There are three descriptions of space–(1) a tree, (2) lotus petals, and (3) spherical. These appear to be confusing normally but you can think in terms of the circle limit diagrams. http://mathworld.wolfram.com/PoincareHyperbolicDisk.html
The center of the circle is the root and the triangles are the branches. You can also think in terms of a lotus flower. Also, because the triangles toward the circumference become smaller, you can never reach the circumference, and this is an analog of Zeno’s paradox.
In terms of numbers, if the center is visualized as 1, and the successive emanating leaves as fractions of 1, then the fractions get smaller and smaller, and they are all parts of the center, and yet different from the center, and there is potentially no limit to dividing, and yet no matter how many times you divide, you never actually finish dividing. So, there is a “circle limit”, which means that space is infinite, and yet there is a boundary to this infinity that cannot be crossed.
Then again you can view this picture as the flattened projection of a sphere, in which the center is the north pole and the circumference is the south pole. The exception is that if you begin from the north pole, you can never reach the south pole, but you can get closer and closer to it.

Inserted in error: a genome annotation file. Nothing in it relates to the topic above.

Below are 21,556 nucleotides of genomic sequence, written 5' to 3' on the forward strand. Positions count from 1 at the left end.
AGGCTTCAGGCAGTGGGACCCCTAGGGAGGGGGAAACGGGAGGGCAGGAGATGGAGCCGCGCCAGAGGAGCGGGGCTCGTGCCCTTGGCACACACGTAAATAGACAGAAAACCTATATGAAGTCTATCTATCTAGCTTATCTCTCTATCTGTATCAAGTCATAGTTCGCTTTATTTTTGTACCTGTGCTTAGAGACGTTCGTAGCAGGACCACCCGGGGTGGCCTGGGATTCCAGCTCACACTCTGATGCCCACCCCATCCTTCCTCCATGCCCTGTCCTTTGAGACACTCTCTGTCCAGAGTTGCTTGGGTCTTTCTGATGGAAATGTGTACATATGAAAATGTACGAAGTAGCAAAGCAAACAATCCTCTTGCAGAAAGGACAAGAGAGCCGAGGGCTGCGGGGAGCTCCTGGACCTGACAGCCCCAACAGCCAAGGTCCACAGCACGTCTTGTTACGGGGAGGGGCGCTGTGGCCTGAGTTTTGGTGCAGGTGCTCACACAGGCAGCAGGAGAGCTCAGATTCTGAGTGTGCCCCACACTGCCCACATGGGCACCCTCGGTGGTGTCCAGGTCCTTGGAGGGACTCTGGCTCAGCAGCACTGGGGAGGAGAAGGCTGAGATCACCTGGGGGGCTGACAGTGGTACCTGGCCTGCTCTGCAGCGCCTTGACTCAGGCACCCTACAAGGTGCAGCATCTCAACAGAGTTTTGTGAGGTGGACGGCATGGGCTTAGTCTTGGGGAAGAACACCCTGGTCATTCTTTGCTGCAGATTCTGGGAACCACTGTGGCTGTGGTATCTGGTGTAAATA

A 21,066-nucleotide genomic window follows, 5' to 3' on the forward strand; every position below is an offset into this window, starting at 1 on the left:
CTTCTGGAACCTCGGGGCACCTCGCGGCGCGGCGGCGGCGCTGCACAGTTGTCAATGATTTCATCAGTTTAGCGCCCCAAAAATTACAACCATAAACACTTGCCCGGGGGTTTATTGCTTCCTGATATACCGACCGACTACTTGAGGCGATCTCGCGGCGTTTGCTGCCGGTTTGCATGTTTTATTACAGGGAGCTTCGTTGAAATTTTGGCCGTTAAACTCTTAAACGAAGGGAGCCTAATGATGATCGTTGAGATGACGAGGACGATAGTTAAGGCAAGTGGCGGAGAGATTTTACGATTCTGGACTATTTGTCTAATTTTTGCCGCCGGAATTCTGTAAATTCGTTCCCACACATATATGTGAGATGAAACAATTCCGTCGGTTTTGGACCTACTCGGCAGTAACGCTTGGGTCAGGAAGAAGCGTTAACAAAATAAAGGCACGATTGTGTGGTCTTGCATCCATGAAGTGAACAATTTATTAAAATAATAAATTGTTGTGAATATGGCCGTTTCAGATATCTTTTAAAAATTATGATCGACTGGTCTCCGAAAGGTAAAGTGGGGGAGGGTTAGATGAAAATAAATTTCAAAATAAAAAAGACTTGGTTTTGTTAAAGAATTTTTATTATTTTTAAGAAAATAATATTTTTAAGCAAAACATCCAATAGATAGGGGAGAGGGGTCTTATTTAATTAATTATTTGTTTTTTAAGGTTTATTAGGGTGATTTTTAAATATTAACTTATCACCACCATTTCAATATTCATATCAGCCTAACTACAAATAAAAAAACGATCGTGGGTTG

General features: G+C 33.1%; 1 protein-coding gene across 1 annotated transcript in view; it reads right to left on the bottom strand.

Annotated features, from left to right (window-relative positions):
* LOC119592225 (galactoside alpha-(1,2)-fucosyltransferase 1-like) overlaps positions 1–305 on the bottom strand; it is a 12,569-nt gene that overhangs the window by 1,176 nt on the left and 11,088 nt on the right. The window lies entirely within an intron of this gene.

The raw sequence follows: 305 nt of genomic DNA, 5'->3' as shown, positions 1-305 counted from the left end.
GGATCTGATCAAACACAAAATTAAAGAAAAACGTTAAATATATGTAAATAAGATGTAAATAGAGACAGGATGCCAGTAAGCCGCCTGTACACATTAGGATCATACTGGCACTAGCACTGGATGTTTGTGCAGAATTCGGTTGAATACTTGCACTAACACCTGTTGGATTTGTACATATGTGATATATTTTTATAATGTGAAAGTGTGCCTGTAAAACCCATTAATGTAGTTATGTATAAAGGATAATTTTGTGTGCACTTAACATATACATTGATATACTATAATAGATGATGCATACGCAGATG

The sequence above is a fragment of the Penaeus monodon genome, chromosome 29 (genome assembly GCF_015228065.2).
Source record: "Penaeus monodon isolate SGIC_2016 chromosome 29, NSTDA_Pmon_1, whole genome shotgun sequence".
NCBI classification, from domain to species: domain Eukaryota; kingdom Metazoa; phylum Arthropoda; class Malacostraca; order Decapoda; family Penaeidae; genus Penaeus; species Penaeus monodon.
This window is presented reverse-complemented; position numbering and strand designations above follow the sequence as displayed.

If you draw this kind of geometry with colors, then the north pole will be white, and the south pole will be black. That type of drawing is called a “color sphere”. White is the full color and black is lacks color, but you can never get pure black because it could never be seen.
So this kind of picture is useful in visualizing the tree with closed spaces which then spawn more closed spaces. And even though you can imagine infinite divisibility you can never reach that infinite division. This applies both to space and time. This kind of space is hyperbolic but if you insist that equal distance is traveled in equal time, then the same thing becomes a sphere. In other words, if you presume that the world is uniform the tree becomes a sphere.
This is the approximate sketch, but it needs formal mathematics (for semantics) in which we are able to represent the branches as parts of the whole and yet separate from the whole. I still don’t understand it well enough but if I do someday I may be able to write that geometry.